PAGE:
Ilkley sets a cracking pace out of lockdowns … Kathryrn and Mathew and Frankie led the charge with their immediate visit to Filey with Maureen of course; and a refurb of their gazebo! Then came the announcement that Kathryn was planning retirement as Deputy Head from the end of the school year doing some Supply work thereafter. But their momentum didn't stall. By the end of the week they were camped out in Richmond Park by Hampton Court, whole family reunited outdoors in celebrations including 'our' London based granddaughters Lorna and Natasha + Elliot.

They took in Kew Gardens to rival the barren grass at the Park which overnight metamorphosed into a Car Boot Sale area by 8am. They were able to share their saga with us in Milton over a hastily acquired apple tart and ice cream during stopover on their way back to Ilkley.

One for the Record Book. Natasha joined Unilever as a graduate trainee in HR last September. She's now got her second posting from Richmond to Leatherhead and has never yet met any member of her team. Something there for George Orwell?
Avril eventually resorts to green peas. Avril’s heart incident took us to breathe the finest if blustery sea air at Weymouth on Wednesday; she’d given her blood for the first set of post-hospital tests at our GP's surgery earlier in the day. We needed to be back in Milton by Monday April 26th, Scotland’s pub liberation day, but a 'new' incident arose; our digital health collapsed totally with statements from BT Broadband that it was going to be out of action until Tuesday April 27th. That to put it mildly was very inconvenient! The week's major digital event was the 1745 Battle Trustees’ Meeting to finalise the 5 year lease at the Town Hall. Martha was all set to issue the press release … but the only item still working was Gordon’s mobile phone from Tesco! Fortunately we could reach Sylvia and our WhatsApp kept working so the crew in Scotland were able to get everything done, Arran expressing surprise the ZOOM meeting lasted as long as ever even though I was absent. Not sure what that implies?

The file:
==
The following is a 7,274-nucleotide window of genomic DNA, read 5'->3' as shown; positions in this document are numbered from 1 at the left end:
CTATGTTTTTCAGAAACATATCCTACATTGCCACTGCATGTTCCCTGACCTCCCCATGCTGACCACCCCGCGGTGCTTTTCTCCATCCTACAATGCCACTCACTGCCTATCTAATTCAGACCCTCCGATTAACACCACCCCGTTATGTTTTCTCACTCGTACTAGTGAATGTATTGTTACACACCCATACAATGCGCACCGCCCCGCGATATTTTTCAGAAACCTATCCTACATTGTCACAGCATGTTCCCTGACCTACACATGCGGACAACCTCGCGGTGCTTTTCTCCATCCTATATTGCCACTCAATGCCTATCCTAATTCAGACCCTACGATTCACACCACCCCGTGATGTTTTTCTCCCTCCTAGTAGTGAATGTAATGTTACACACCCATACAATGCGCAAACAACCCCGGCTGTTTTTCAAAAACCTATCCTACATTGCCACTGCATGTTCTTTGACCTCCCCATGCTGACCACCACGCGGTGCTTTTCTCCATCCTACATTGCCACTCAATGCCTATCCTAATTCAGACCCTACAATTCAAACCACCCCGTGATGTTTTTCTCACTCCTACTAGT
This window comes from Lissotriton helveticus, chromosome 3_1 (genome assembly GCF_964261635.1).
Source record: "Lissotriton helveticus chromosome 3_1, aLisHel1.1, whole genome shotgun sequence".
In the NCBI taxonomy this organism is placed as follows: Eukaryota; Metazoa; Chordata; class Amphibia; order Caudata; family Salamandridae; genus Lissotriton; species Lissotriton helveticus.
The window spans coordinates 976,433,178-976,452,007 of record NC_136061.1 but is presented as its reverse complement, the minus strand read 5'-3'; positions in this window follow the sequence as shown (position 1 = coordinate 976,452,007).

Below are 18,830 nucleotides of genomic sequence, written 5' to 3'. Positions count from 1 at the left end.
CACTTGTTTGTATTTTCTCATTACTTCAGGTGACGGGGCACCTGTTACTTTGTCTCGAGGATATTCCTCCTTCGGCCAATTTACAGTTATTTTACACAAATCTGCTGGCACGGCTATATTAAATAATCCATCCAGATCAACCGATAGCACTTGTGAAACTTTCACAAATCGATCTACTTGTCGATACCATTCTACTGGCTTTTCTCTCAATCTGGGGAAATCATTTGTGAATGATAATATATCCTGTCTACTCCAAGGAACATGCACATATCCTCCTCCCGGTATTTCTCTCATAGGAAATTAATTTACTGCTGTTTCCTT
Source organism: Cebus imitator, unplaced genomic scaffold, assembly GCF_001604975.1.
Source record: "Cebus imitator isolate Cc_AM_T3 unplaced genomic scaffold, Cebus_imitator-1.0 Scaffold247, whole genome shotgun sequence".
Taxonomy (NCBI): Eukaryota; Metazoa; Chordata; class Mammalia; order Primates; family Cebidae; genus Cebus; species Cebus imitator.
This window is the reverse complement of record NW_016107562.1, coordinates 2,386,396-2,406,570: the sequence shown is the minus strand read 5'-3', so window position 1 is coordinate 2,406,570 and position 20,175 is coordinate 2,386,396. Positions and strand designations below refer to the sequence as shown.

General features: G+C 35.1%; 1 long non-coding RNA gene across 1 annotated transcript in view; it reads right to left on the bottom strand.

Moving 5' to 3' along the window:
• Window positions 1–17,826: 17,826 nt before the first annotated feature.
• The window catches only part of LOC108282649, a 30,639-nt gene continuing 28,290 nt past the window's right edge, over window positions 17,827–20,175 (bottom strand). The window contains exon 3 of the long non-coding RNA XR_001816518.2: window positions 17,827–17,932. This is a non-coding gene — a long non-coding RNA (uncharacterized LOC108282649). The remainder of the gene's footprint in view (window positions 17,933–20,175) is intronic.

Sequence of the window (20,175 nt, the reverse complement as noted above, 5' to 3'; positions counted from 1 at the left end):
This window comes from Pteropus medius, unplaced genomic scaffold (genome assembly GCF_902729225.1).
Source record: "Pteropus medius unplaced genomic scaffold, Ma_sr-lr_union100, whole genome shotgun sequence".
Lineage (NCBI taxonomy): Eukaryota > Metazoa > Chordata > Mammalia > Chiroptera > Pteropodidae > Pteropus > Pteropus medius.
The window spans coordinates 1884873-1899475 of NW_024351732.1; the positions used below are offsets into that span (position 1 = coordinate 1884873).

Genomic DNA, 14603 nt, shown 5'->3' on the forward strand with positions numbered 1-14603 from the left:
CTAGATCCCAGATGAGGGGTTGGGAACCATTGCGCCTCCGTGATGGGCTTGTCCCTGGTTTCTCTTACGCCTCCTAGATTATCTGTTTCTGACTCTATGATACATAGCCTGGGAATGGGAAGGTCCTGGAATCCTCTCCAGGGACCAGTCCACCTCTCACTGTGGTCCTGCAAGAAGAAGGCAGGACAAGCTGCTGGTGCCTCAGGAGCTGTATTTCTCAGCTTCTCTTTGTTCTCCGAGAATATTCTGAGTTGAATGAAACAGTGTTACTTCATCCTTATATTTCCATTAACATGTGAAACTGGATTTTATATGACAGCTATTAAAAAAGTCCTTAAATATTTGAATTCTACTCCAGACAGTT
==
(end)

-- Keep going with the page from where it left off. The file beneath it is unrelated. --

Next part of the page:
Avril’s discovered her medication facilitates heavy bruising…. … whenever she accidentally bumps into furniture with her dark glasses on; frozen peas do of course get the swelling down but when she accidentally scattered 100 green peas onto the carpet she was necessarily rebuked. Best news was that we had enough cold windcheaters to hand in Weymouth to enjoy the sunshine taking fish & chips and a burger at The Boat that Rocks at Portland Marina. Avril’s set to work increasing her walking distances as advised by the Kettering GH paperwork and found a great sunny spot out of the wind at Greenhill Gardens. For my part the main exercise was walking to the community shop each morning to buy the Daily Telegraph and of course the Dorset Echo.